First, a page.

But, then, that's what death is.
K understands death. She knows it means your body (or an animal's body) no longer works, and that person (or animal) is not coming back. Religion is too abstract a concept for her at this point (not that we are religious), so "heaven" offers no comfort. If she can't see something, it's hard for her to believe it exists. This week, though, I would have gladly set aside my atheist tendencies if it would have brought her a moment of peace.
It's just so hard to see your kids in pain.
Finn's death was sudden. Very, very sudden. He went from seemingly healthy, to extremely sick within 2 days. I thought maybe he caught a virus, and was just dehydrated. Or, I tried to convince myself of that. I knew in my heart as we left for the vet, Finny wouldn't be coming home.
Feline Leukemia (not actually cancer, but an immune disorder.) Something he's probably had since birth. Something I guess he was never tested for (I didn't realize not all vets consider it a routine test.) There is no treatment, anyway. How long a cat lives with it just depends, but most don't live past 4. Finny made it to 5.
Breaking the news to K was one of the hardest things I've ever done. Finn was our cat-dog. He loved to cuddle, all day, everyday. We have 2 other cats, but he was the one who sought out human companionship. As much as I sometimes found that annoying (sometimes you want to read a book without a cat in your way), K loved it. It was the one animal who would stay with her for as long as she wanted, like a loyal dog (he also drank from the toilet and ate trash, hence "cat-dog".)
K has cried every day since Finn passed. Wednesday night I just laid with her as she cried. I didn't think it possible someone could cry for as long as she did. It's hard to convey how it feels to have your heartbreak over and over, with every sob, every gasp, every heave.
Having a pet die is part of life. An unfortunate part of childhood, sometimes. Something you know will eventually happen when you adopt that fluffy little kitten, or playful little puppy, but which doesn't deter you because of the joy pets bring. But Finny shouldn't have died. Five just isn't a long enough life for a cat. It's just not fair.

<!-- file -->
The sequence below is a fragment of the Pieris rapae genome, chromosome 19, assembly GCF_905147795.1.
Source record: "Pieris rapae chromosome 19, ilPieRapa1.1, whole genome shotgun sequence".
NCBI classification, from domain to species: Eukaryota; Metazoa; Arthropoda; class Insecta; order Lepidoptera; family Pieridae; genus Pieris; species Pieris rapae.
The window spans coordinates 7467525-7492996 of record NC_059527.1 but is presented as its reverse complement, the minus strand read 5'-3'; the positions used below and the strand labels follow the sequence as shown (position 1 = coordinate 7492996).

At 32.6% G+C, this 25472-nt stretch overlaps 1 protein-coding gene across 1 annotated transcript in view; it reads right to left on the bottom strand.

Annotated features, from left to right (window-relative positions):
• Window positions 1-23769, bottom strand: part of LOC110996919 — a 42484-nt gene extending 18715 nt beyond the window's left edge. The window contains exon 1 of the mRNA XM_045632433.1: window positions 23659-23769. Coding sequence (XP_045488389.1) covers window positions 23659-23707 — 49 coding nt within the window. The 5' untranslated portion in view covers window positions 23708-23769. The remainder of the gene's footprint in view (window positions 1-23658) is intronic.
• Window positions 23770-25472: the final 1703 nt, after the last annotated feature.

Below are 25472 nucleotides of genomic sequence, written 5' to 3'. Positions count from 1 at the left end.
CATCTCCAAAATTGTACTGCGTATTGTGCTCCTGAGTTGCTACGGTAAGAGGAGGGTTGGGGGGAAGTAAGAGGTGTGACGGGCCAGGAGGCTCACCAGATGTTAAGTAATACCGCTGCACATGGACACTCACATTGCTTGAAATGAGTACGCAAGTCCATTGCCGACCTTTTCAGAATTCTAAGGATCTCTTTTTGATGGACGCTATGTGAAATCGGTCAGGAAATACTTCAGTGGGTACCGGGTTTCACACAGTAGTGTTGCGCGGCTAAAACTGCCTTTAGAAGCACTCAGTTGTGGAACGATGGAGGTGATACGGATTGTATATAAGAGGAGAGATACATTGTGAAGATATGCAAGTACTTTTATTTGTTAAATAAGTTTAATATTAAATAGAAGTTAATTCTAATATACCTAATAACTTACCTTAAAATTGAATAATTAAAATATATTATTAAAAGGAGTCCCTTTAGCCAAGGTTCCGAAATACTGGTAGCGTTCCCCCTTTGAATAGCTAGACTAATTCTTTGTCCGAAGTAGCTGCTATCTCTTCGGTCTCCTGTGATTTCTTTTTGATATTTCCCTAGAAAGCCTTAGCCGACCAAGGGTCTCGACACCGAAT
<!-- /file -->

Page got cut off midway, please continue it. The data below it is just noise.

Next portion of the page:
Now, you've read a lot about how K is dealing with this, but I haven't mentioned B. He didn't take it as I expected. He wasn't upset. He asked lots of questions (like if Finn can be mummified), but didn't cry. He told me that he just "doesn't have a heart for animals, only humans". He said Finn always ran from him anyway (active little boys and cats don't always mix.) He doesn't get that death is sad just because death is sad. He never bonded with Finn. He never played with him. He is very matter-of-fact, black and white. Finn is gone, but that doesn't change much for B. He wasn't a big part of his life, anyhow, and death just doesn't have a deeper meaning, or greater sadness for him at this point.
It worried me at first, but then I remembered having lunch with K at school a couple years back, and one of the little girls at her table told me how her dog had died. I assumed she meant years ago, but, nope, just that week. There was no look of sadness on her face, no tears. She told me he died, and went back to eating her lunch. All kids are different, I suppose. I should probably be thankful I am only dealing with one upset child, not two. B is young, and I should be happy he's a bit sheltered from the pain death brings.
As for my husband and I, we are dealing with the guilt of not seeing something was wrong. Not that there's anything we could have done, but we could have been prepared (and, yes, we are making sure our other cats are tested.) Maybe noticed subtle hints. Watched Finn closer. In reality, I'm sure there isn't anything we could have done, but the guilt is still there. We have indoor cats because we want to make sure nothing happens to them. An illness like this was something we barely knew existed, let alone something we thought we'd ever experience.
And of course we are heartbroken. We thought the cats would live forever, something we joked about often while sweeping the floors for the umpteenth time. The finality of death is always hard, too. Especially when it's so sudden. Too sudden.
Sure, it's just a cat, and no, we are not people who equate pets with children. But, he was here, a part of our family, and now that's he gone I realize just how big a part. I miss my snuggle buddy more than I expected. So much more. AND, I can't promise there isn't a new cat in our future (especially because our other male cat, Max, was very attached to Finn.)
Yes, we still have a lot of other pets, and I am probably crazy for even entertaining the idea of a new kitty down the line (hey, I even surprised myself), but I guess you really don't know what you've got 'til it's gone.
So, that has been our week. A terrible, no good, awful, very bad, week. I know it will get better, but for now, we're just sad.
|We're really going to miss you, buddy...|
I hope we gave you an awesome 5 years.